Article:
What they did is, they built a clinical data warehouse that automatically extracted data from their electronic health record, and it changed the data and made it very accessible and easy to use at the point of care. What happened later was - what was really amazing, as clinicians starting accessing this data and looking at their performance, they started comparing themselves with other peers, with other units throughout the country, and it really started a question of why do we have this significant clinical variation. And it really built a culture of quality by having collaboration between physicians and between clinicians in the system to really try to find out those best practices and really building that ongoing quality improvement culture.
So, let's talk about delivery system transformation and Health Partners in Minnesota is a great example of this. They have really achieved some amazing outcomes, 39 percent lower ER visits, 24 percent fewer admissions, 40 percent lower readmissions, as well as, incredible improvements in terms of their optimal diabetes care, 129 percent and an increase in their optimal heart care of 48 percent. And the way that they've been able to do this is really to transform their delivery system completely. So, their delivery system is a care model process which is a very team-based and patient-centered delivery system that is really based on primary care and has been able to, again, change that culture in the organization to a culture of quality.
So, let's talk about payment right now and, as all of you know, we have a zero sum game right now between payers and providers. When one benefits - one benefits at the expense of the other. There's really the wrong kind of competition. Competition should be really on creating value, and this is how most other industries work, the retail industry, financial services, computers, airlines, it's all about creating value for the customer and, in our case, we need to move there.
So, one of the other innovations is really shifting from pay-for-performance to pay-for-value. So, let's talk about pay-for-performance and the status of that right now. Well, we had a huge experiment and that was the quality and outcomes framework in the national health service in the United Kingdom. This was started in 2004, and really they rewarded clinicians for improvement in certain processes that they did in their office. Now, when this process was evaluated, only a very, very small, very modest improvement in quality was actually found, and this was with a very high investment up front by the National Health Service.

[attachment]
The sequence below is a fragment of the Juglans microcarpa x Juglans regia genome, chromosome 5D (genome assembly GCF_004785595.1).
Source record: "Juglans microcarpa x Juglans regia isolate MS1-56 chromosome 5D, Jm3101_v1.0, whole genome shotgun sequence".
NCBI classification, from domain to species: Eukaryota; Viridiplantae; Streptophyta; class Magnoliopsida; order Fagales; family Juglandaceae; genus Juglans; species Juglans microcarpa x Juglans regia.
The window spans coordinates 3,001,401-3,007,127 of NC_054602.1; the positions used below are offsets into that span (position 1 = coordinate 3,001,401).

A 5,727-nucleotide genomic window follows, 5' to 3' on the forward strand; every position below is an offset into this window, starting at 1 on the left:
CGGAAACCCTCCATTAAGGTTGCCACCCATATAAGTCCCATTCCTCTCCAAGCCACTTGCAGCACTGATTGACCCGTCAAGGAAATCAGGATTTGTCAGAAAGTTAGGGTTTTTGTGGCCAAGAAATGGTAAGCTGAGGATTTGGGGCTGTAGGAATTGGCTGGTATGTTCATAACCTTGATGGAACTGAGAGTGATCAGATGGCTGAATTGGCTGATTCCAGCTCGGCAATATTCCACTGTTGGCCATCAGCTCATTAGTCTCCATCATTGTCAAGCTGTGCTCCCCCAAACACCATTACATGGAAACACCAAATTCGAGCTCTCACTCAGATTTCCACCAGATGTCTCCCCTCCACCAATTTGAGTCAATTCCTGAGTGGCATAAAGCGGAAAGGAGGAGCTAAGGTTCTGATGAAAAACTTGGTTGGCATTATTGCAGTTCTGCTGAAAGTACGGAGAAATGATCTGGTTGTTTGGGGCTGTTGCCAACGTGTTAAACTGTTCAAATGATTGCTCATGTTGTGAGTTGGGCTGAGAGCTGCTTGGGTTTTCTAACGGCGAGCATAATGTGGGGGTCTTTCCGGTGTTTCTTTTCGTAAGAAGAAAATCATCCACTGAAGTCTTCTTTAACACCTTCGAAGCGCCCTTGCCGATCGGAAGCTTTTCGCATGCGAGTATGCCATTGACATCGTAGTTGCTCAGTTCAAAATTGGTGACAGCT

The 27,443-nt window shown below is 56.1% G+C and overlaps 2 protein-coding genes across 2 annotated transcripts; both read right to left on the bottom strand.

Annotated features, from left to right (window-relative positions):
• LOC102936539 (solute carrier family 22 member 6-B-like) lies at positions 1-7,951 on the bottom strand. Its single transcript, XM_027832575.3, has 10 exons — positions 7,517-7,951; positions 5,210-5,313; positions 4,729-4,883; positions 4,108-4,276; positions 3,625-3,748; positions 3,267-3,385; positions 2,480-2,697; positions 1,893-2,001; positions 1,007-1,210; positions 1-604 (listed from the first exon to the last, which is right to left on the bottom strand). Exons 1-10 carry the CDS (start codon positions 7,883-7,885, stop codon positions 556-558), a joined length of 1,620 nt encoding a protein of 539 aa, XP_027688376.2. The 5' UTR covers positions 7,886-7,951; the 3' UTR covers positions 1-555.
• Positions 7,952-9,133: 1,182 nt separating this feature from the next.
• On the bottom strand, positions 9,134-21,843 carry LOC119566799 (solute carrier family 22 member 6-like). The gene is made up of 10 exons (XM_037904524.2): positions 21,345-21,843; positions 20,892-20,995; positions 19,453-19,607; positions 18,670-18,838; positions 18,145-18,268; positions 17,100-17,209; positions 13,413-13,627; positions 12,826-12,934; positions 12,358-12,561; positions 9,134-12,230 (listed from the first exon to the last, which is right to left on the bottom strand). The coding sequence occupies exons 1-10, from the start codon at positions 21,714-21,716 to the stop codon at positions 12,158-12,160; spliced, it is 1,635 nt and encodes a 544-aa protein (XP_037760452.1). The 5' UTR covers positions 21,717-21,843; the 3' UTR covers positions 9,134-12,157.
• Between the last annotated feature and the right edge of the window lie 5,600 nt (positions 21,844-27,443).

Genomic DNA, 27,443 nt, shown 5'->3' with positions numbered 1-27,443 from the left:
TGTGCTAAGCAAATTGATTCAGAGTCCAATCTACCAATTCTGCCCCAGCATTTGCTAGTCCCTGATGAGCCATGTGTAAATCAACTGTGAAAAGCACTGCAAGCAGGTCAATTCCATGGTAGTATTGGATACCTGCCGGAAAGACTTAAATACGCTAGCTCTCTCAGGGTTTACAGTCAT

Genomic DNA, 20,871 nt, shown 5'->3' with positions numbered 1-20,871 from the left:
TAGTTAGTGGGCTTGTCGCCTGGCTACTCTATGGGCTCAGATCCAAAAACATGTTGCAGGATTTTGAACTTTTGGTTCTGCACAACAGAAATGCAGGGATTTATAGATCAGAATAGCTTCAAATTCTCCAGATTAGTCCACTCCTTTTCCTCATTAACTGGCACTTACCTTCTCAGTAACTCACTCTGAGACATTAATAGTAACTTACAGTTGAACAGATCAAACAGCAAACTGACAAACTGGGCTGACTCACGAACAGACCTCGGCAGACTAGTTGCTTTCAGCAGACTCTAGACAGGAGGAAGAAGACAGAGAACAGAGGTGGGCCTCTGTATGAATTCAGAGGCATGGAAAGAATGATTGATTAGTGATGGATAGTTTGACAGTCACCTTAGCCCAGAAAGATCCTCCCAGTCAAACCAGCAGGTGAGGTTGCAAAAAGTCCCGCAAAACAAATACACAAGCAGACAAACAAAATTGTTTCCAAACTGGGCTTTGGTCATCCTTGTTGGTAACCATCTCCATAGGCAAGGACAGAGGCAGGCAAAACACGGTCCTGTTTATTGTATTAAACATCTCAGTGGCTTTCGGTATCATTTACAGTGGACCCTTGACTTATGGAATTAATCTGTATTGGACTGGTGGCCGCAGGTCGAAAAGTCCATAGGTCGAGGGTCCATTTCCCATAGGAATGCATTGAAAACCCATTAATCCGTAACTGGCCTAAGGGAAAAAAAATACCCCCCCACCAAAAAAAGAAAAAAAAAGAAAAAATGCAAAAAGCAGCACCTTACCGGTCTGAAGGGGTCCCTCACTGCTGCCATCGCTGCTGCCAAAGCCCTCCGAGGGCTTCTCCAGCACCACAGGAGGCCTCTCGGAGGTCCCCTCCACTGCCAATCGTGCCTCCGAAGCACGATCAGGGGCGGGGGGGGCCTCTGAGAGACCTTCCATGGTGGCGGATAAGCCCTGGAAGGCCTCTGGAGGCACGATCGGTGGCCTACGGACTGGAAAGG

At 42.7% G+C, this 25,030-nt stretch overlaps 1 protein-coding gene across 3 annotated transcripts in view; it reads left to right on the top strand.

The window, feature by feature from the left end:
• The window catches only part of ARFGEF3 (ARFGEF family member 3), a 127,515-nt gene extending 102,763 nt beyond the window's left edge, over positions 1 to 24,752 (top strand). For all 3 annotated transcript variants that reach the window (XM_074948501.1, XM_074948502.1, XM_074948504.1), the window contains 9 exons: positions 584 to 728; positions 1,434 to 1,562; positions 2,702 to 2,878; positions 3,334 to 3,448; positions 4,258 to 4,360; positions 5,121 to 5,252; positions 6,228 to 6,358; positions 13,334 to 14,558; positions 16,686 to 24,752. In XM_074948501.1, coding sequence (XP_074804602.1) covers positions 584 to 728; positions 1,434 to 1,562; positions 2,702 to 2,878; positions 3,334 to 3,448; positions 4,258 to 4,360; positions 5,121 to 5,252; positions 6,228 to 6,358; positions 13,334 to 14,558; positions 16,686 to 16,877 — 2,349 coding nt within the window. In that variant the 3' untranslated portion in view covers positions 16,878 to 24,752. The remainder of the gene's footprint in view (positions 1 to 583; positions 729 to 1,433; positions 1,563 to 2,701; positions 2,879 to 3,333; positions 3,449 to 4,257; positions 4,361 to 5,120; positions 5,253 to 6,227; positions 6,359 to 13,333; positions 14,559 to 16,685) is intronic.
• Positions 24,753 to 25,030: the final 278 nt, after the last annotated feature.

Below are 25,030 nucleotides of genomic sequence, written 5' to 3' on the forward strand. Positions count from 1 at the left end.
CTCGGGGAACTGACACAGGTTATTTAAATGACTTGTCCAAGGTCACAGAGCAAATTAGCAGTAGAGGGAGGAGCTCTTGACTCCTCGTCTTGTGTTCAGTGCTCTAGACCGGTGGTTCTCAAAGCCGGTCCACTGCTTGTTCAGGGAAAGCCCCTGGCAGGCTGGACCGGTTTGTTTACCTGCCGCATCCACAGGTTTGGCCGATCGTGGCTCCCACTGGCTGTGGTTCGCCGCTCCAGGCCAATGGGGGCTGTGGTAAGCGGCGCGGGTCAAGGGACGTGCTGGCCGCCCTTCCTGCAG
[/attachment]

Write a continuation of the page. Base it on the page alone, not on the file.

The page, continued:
So, really, as we go forward, we need to shift to more payment for value, and there's lots of examples right now. One that I would like to highlight is the Alternative Quality Contract by Blue Cross Blue Shield of Massachusetts because it's been there for a few years, and the way that clinicians and health systems would get paid is with a global payment, and this would incentivize to really eliminate the overuse going on. The systems would also be paid for, and their payment was adjusted for inflation, and then there was a third quality bonus.
Now, the interesting thing about this is the quality bonus was really set among different targets. So, there was not just one target where you would get rewarded or not, but there were different degrees of targets where systems that were starting on this journey could really still have some benefit from this contract.
So, let's talk about bending the cost curve and, certainly, this is probably the most challenging aspect of healthcare policy right now. And, we have Bellin Health in Wisconsin that has really done this very well. So, Bellin Health started decreasing health care costs with their own employees, and they were able to do this by about 15 percent. They then took this out to other employee populations from different employers in their area of work and were able to replicate the same things that they were able to do with their employees.